After a first year of college which—given the massive shift in geography, increase in academic rigor and altered circumstances of the coronavirus–felt very personally successful, the unsustainability of achievement began to set in. Coming into college, I figured I would have to work harder than in high school but, when originally I didn’t need to work that much harder while having a better social life and more available opportunities simply by being a Duke first-year, the new necessity to expend more effort towards schoolwork, relationships and everything else felt more like a personal failure than anything else.

Lights, covid, action

(01/19/22 5:00am)

Sitting in front of my computer for two or three 75-minute Zoom meetings in a day, completing schoolwork and tasks which can only be done via said computer (and maybe giving myself a break and watching an episode of TV), my screen time is soaring to nauseous heights. This certainly doesn’t make me feel like I’m doing what’s best for my health. Ending the day with raw eyeballs and the inklings of a headache doesn’t make me want to go back  and do the same thing the next day.

Social media is not redeemable

(12/01/21 5:00am)

It has been about a year—or a year by Spotify Wrapped standards, at least—since I gave up most forms of social media as a quasi New Year’s resolution/personal challenge. After kicking the idea around in my head for a while, reading the book Digital Minimalism by Cal Newport was the push I needed to get started (this is the only time you’ll see me recommend a self-help book). Newport challenges readers to evaluate their relationship with technology to create a meaningful personal life without fully abandoning the internet.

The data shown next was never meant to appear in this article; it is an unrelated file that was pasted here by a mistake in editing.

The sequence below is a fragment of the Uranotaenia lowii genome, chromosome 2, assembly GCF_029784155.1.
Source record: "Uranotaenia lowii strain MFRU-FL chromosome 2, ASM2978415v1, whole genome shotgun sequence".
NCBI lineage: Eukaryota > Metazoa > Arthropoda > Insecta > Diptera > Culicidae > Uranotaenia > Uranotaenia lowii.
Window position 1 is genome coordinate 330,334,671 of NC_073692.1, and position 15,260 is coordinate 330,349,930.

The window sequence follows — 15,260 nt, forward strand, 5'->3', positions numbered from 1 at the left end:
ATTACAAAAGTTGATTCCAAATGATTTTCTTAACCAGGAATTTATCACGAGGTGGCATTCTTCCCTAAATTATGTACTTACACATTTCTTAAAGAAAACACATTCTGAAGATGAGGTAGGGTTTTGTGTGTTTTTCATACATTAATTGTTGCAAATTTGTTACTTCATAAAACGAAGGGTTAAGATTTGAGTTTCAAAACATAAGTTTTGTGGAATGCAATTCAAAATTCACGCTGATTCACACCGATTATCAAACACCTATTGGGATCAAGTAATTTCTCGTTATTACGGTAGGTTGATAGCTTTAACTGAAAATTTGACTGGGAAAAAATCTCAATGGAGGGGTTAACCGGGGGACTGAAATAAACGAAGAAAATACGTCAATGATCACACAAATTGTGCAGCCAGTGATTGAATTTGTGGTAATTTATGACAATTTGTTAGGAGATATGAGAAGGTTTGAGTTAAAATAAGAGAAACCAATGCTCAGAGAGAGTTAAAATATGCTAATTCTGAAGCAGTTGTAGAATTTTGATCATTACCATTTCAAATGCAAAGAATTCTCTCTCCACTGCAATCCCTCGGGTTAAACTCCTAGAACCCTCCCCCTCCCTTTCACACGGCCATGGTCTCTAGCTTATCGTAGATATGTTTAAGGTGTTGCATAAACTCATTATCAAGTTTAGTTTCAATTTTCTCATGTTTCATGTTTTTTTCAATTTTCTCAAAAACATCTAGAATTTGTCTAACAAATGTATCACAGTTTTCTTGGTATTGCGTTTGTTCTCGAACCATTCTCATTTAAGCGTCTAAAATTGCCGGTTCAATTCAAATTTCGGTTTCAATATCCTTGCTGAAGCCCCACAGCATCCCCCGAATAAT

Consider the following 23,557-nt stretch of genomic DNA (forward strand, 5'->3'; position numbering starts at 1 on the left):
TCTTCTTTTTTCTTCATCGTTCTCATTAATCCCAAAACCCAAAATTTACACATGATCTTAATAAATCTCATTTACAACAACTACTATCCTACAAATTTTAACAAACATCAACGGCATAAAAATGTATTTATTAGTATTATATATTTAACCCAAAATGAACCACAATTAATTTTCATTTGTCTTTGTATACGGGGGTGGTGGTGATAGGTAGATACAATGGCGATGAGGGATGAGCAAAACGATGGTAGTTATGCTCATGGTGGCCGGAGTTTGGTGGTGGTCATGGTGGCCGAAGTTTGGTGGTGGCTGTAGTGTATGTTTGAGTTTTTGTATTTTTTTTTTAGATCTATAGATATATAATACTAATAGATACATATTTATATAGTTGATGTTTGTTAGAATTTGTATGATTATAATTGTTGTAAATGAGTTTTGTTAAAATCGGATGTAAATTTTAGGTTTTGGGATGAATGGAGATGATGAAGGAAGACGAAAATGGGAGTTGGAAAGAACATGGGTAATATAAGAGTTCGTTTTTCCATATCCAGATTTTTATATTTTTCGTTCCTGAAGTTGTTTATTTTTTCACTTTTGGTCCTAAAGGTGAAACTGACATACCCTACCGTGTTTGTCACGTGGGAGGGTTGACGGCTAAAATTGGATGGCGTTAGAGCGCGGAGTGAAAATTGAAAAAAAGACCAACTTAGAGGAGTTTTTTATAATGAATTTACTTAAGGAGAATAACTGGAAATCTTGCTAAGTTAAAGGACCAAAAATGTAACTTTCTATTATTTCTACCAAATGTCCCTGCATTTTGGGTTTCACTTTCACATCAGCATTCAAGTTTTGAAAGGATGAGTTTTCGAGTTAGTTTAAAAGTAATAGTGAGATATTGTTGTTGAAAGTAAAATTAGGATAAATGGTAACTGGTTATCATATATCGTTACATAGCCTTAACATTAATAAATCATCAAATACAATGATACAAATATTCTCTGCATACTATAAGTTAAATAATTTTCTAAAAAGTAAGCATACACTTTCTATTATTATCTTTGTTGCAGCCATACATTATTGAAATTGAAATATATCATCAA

So much Duke, so little time

(11/17/21 5:00am)

When the “why Duke” question is asked, a common answer offered is that the abundance of opportunities available to students is one of the best things about our university. And I agree, the opportunities are great; beyond the tangible programs and facilities and resources, the chance to meet a wide variety of people and encounter many ideas is unparalleled and unique to this time and place in our lives. We can’t do everything, but we have the chance to do nearly anything we can imagine.

No, people aren't good

(10/20/21 4:00am)

While my fellow columnist Dan may see the glass as half full, I cannot help but question the innate goodness of humankind. It is a rather lofty claim either way to speak on the nature of all humans, although if I were forced to choose within the binary, I would probably go with the cynical “people are bad” viewpoint. But it’s not that simple, nor should it be reduced to such confining terms.

Work hard, play hard, rest hardly

(10/06/21 4:00am)

Grades, sleep and social life: choose two. We’ve all seen the triangle-shaped meme suggesting that we, as college students, must pick one of those three facets of life to give up. And from what I’ve seen amongst Duke students, sleep is the first to go. We “work hard” and “play hard”, and rest is never factored into the equation, often at the expense of the quality of the time spent on the other two vertices.

STEM isn't everything

(09/23/21 4:00am)

Coming from a decidedly non-rigorous high school, the barrier to entry for technical knowledge as a Pratt freshman last year seemed insurmountable. I was stuck in intro level courses, while my friends were sailing ahead with their AP credit placements; I was disheartened that college had barely begun and already I was starting from behind. I initially applied to engineering programs because I wanted to push myself academically, but staying in Pratt just seemed brutal.

Somewhere in the middle

(09/08/21 4:00am)

In what few discussions concerning money I’ve had here, I’ve found it unusually common to hear other students complain that they just didn’t qualify for financial aid, that their parents make a little bit over the cutoff. And I have no sympathy. Your parents make over two hundred thousand dollars, and you’re implying that you’re jealous that Duke pays for so much of my education?